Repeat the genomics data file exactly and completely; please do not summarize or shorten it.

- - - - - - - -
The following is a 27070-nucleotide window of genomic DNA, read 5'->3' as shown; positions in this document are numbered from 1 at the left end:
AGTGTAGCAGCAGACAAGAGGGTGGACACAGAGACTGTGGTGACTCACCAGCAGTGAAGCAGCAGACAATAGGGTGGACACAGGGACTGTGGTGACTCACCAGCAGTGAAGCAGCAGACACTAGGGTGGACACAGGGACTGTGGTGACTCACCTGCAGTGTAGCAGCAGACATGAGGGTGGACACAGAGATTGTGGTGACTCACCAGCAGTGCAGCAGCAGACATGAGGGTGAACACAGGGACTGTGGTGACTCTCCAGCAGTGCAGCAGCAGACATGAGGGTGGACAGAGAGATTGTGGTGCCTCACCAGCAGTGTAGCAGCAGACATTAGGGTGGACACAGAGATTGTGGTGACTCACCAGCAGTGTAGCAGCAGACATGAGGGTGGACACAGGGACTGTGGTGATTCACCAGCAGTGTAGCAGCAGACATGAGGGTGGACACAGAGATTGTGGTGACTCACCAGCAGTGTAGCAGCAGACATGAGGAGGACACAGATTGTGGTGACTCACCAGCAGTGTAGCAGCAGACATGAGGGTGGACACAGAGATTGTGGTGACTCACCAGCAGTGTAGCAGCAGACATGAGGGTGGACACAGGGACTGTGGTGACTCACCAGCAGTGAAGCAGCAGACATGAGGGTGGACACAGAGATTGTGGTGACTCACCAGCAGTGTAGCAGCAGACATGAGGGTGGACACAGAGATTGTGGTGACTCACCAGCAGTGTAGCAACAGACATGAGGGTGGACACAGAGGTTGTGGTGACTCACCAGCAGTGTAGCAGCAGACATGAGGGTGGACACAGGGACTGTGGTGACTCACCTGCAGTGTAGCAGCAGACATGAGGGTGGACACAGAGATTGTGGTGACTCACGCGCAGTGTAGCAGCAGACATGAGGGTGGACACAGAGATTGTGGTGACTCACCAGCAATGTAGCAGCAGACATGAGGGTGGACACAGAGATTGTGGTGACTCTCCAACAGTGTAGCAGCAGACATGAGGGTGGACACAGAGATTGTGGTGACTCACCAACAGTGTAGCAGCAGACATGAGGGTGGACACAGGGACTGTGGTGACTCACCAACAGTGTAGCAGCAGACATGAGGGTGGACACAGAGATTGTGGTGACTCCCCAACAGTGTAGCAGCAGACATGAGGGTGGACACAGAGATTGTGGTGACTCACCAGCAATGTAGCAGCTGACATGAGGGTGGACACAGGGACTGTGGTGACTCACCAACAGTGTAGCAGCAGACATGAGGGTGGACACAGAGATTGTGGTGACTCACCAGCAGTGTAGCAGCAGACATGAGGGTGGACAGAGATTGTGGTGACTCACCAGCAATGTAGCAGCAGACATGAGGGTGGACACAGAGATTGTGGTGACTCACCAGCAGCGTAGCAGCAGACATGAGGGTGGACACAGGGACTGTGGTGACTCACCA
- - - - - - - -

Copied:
The following is a 27070-nucleotide window of genomic DNA, read 5'->3' as shown; positions in this document are numbered from 1 at the left end:
AGTGTAGCAGCAGACAAGAGGGTGGACACAGAGACTGTGGTGACTCACCAGCAGTGAAGCAGCAGACAATAGGGTGGACACAGGGACTGTGGTGACTCACCAGCAGTGAAGCAGCAGACACTAGGGTGGACACAGGGACTGTGGTGACTCACCTGCAGTGTAGCAGCAGACATGAGGGTGGACACAGAGATTGTGGTGACTCACCAGCAGTGCAGCAGCAGACATGAGGGTGAACACAGGGACTGTGGTGACTCTCCAGCAGTGCAGCAGCAGACATGAGGGTGGACAGAGAGATTGTGGTGCCTCACCAGCAGTGTAGCAGCAGACATTAGGGTGGACACAGAGATTGTGGTGACTCACCAGCAGTGTAGCAGCAGACATGAGGGTGGACACAGGGACTGTGGTGATTCACCAGCAGTGTAGCAGCAGACATGAGGGTGGACACAGAGATTGTGGTGACTCACCAGCAGTGTAGCAGCAGACATGAGGAGGACACAGATTGTGGTGACTCACCAGCAGTGTAGCAGCAGACATGAGGGTGGACACAGAGATTGTGGTGACTCACCAGCAGTGTAGCAGCAGACATGAGGGTGGACACAGGGACTGTGGTGACTCACCAGCAGTGAAGCAGCAGACATGAGGGTGGACACAGAGATTGTGGTGACTCACCAGCAGTGTAGCAGCAGACATGAGGGTGGACACAGAGATTGTGGTGACTCACCAGCAGTGTAGCAACAGACATGAGGGTGGACACAGAGGTTGTGGTGACTCACCAGCAGTGTAGCAGCAGACATGAGGGTGGACACAGGGACTGTGGTGACTCACCTGCAGTGTAGCAGCAGACATGAGGGTGGACACAGAGATTGTGGTGACTCACGCGCAGTGTAGCAGCAGACATGAGGGTGGACACAGAGATTGTGGTGACTCACCAGCAATGTAGCAGCAGACATGAGGGTGGACACAGAGATTGTGGTGACTCTCCAACAGTGTAGCAGCAGACATGAGGGTGGACACAGAGATTGTGGTGACTCACCAACAGTGTAGCAGCAGACATGAGGGTGGACACAGGGACTGTGGTGACTCACCAACAGTGTAGCAGCAGACATGAGGGTGGACACAGAGATTGTGGTGACTCCCCAACAGTGTAGCAGCAGACATGAGGGTGGACACAGAGATTGTGGTGACTCACCAGCAATGTAGCAGCTGACATGAGGGTGGACACAGGGACTGTGGTGACTCACCAACAGTGTAGCAGCAGACATGAGGGTGGACACAGAGATTGTGGTGACTCACCAGCAGTGTAGCAGCAGACATGAGGGTGGACAGAGATTGTGGTGACTCACCAGCAATGTAGCAGCAGACATGAGGGTGGACACAGAGATTGTGGTGACTCACCAGCAGCGTAGCAGCAGACATGAGGGTGGACACAGGGACTGTGGTGACTCACCA